Face Mining works by combining the algorithms used in face detection, face tracking and face recognition to extract all visible face tracks and group images of the same person together.

PittPatt – Pittsburgh Pattern Recognition – is operated by alumni Henry Schneiderman (E’90, CS’00), Michael Nechyba (CS’98) and Michael Sipe (E’99).


Replacing Ads with Art

Every day, Americans are bombarded with thousands of advertising messages, leaving most wanting less. And with the help of Lamar Outdoor Advertising, students in Carnegie Mellon’s School of Art are sparing Pittsburghers a few ad messages every day.


By replacing ads with their art on billboards around the city.

This project is in its third year and is part of the School of Art's contextual practice curriculum -- giving students the opportunity to create artwork that engages and interacts with the local Pittsburgh community. For more information on the billboards and artists or a map of billboard locations, visit the project’s website.

And check out this story about the project’s first year projects.


Just About a Dream Come True

When Randy Pausch listed his childhood dreams in front of a packed auditorium on September 18, 2007, being Captain Kirk was among them.

After giving his now-famous “Last Lecture,” which inspired millions world-wide to achieve their own childhood dreams, Randy received an email from JJ Abrams – director of the new Star Trek movie – inviting him to appear in the film.

A life-long Trekker, Randy and his wife flew to LA, where a custom-made Star Trek uniform, his own station on the bridge, and a line of dialogue were waiting.

He may not have been Captain Kirk, but he was acting alongside him. His wife, Jai even told USA Today that he was so excited he allowed them to put gel in his hair for the movie – something he wouldn’t even allow at their wedding.

After filming, Randy wrote in is blog, “Don’t blink or you’ll miss me, but at some point a guy walked across the bridge and says ‘Captain, we have a visual!’” Star Trek will be in theaters May 8.

Photo: An uplifting note Randy received in 2007 says “To Randy -- I don’t believe in the no-win scenario -- My best, Bill Shatner.”


Moving 4th Into Engineering

Getting 30-some fourth graders interested in engineering may seem like a challenge. But as it turns out, it’s a piece of cake. Literally.

This April marked the 15th annual Moving 4th Into Engineering Program, where students from a variety of Pittsburgh area schools were invited to Carnegie Mellon for a day of engineering activities. The interactive agenda included hands-on experiments and exercises, as well as a rocket-building competition complete with a rocket-shaped cake as the grand prize.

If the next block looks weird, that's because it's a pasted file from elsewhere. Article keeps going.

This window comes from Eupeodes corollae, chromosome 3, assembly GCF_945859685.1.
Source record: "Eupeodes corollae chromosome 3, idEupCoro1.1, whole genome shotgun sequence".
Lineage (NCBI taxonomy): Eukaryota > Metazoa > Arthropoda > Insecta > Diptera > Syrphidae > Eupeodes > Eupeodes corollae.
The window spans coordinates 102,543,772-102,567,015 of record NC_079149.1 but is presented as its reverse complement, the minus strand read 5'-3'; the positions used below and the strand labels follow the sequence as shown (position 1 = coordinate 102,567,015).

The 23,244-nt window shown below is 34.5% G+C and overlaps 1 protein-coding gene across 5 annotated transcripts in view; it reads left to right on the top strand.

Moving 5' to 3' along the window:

Even though the demand for their skills is increasing, fewer engineers graduate from American colleges each year. So the program aims to invigorate interest in math, science and engineering at an early age and encourage students to seek out future study in those areas.

The program is a result of a collaborative effort between the College of Engineering, Institute for Complex Engineered Systems (ICES), the departments of Civil and Environmental Engineerin and Chemical Engineering, the Center for University Outreach, and the Pennsylvania Infrastructure Technology Alliance (PITA).

Each year, faculty, staff and students from the ICES volunteer to lead the program and work with the students throughout their day of engineering. The program was a success again this year. And the much coveted rocket cake inspired some great innovations.


Keepon On Today

Don't miss the appearance of Carnegie Mellon's famous dancing robot, Keepon, on NBC's Today Show on Wednesday, April 15th, during the 8 a.m. hour.

Keepon and Robotics Institute graduate student Marek Michalowski will help kickoff the network's three-day series on autism.

Michalowski hopes to demonstrate through his "beatbot" research project how Keepon's dance-oriented play may help children with autism.

The bright yellow robot with star status is just one example of how Carnegie Mellon is improving health and human wellness in innovative ways. Check out some other ways in which Carnegie Mellon researchers are paving the way to a healthier tomorrow: Health and Wellness Multimedia.


Ones to Watch

Don’t miss Carnegie Mellon’s alumni on the big screen this spring.